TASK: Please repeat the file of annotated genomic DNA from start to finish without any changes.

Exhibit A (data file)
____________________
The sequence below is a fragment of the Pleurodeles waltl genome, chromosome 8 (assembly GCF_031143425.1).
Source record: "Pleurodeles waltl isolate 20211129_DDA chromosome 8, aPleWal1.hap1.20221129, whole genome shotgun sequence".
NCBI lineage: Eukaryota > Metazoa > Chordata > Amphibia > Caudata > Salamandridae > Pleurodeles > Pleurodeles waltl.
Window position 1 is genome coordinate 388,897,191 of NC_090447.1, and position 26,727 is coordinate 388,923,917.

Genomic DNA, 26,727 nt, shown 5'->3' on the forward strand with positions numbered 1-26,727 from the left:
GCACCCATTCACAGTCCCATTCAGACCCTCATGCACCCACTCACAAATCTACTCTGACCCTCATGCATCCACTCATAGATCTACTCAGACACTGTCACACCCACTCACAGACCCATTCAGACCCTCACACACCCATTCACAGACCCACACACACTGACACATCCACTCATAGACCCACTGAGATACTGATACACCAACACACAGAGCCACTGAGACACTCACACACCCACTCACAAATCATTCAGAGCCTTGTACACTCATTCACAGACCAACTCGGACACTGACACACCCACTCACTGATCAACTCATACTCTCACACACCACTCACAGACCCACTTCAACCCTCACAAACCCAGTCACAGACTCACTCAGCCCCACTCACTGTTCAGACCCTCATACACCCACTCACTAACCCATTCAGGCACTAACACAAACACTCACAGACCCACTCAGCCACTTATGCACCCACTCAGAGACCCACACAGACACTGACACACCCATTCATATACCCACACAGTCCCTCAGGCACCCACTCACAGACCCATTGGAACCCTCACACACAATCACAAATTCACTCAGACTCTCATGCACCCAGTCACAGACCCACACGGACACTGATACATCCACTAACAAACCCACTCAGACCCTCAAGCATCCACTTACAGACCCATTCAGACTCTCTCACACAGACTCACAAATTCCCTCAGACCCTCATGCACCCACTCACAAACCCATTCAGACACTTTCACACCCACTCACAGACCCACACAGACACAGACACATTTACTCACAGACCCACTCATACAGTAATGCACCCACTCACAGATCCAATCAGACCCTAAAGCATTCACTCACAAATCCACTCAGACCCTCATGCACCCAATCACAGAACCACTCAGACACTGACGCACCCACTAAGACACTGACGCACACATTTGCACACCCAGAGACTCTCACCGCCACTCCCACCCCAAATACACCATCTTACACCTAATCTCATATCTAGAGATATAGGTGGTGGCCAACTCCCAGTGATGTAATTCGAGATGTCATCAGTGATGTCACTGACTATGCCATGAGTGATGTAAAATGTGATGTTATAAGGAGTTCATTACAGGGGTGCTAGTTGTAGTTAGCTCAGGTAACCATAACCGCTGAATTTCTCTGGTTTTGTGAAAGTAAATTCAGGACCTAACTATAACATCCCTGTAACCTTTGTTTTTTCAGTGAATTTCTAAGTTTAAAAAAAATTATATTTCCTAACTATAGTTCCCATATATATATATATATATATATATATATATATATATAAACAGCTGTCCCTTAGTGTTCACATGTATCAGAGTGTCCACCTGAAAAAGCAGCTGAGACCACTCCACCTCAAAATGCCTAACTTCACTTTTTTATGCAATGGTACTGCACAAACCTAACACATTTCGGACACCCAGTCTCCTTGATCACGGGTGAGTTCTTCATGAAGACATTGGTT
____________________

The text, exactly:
The sequence below is a fragment of the Pleurodeles waltl genome, chromosome 8 (assembly GCF_031143425.1).
Source record: "Pleurodeles waltl isolate 20211129_DDA chromosome 8, aPleWal1.hap1.20221129, whole genome shotgun sequence".
NCBI lineage: Eukaryota > Metazoa > Chordata > Amphibia > Caudata > Salamandridae > Pleurodeles > Pleurodeles waltl.
Window position 1 is genome coordinate 388,897,191 of NC_090447.1, and position 26,727 is coordinate 388,923,917.

Genomic DNA, 26,727 nt, shown 5'->3' on the forward strand with positions numbered 1-26,727 from the left:
GCACCCATTCACAGTCCCATTCAGACCCTCATGCACCCACTCACAAATCTACTCTGACCCTCATGCATCCACTCATAGATCTACTCAGACACTGTCACACCCACTCACAGACCCATTCAGACCCTCACACACCCATTCACAGACCCACACACACTGACACATCCACTCATAGACCCACTGAGATACTGATACACCAACACACAGAGCCACTGAGACACTCACACACCCACTCACAAATCATTCAGAGCCTTGTACACTCATTCACAGACCAACTCGGACACTGACACACCCACTCACTGATCAACTCATACTCTCACACACCACTCACAGACCCACTTCAACCCTCACAAACCCAGTCACAGACTCACTCAGCCCCACTCACTGTTCAGACCCTCATACACCCACTCACTAACCCATTCAGGCACTAACACAAACACTCACAGACCCACTCAGCCACTTATGCACCCACTCAGAGACCCACACAGACACTGACACACCCATTCATATACCCACACAGTCCCTCAGGCACCCACTCACAGACCCATTGGAACCCTCACACACAATCACAAATTCACTCAGACTCTCATGCACCCAGTCACAGACCCACACGGACACTGATACATCCACTAACAAACCCACTCAGACCCTCAAGCATCCACTTACAGACCCATTCAGACTCTCTCACACAGACTCACAAATTCCCTCAGACCCTCATGCACCCACTCACAAACCCATTCAGACACTTTCACACCCACTCACAGACCCACACAGACACAGACACATTTACTCACAGACCCACTCATACAGTAATGCACCCACTCACAGATCCAATCAGACCCTAAAGCATTCACTCACAAATCCACTCAGACCCTCATGCACCCAATCACAGAACCACTCAGACACTGACGCACCCACTAAGACACTGACGCACACATTTGCACACCCAGAGACTCTCACCGCCACTCCCACCCCAAATACACCATCTTACACCTAATCTCATATCTAGAGATATAGGTGGTGGCCAACTCCCAGTGATGTAATTCGAGATGTCATCAGTGATGTCACTGACTATGCCATGAGTGATGTAAAATGTGATGTTATAAGGAGTTCATTACAGGGGTGCTAGTTGTAGTTAGCTCAGGTAACCATAACCGCTGAATTTCTCTGGTTTTGTGAAAGTAAATTCAGGACCTAACTATAACATCCCTGTAACCTTTGTTTTTTCAGTGAATTTCTAAGTTTAAAAAAAATTATATTTCCTAACTATAGTTCCCATATATATATATATATATATATATATATATATATATAAACAGCTGTCCCTTAGTGTTCACATGTATCAGAGTGTCCACCTGAAAAAGCAGCTGAGACCACTCCACCTCAAAATGCCTAACTTCACTTTTTTATGCAATGGTACTGCACAAACCTAACACATTTCGGACACCCAGTCTCCTTGATCACGGGTGAGTTCTTCATGAAGACATTGGTT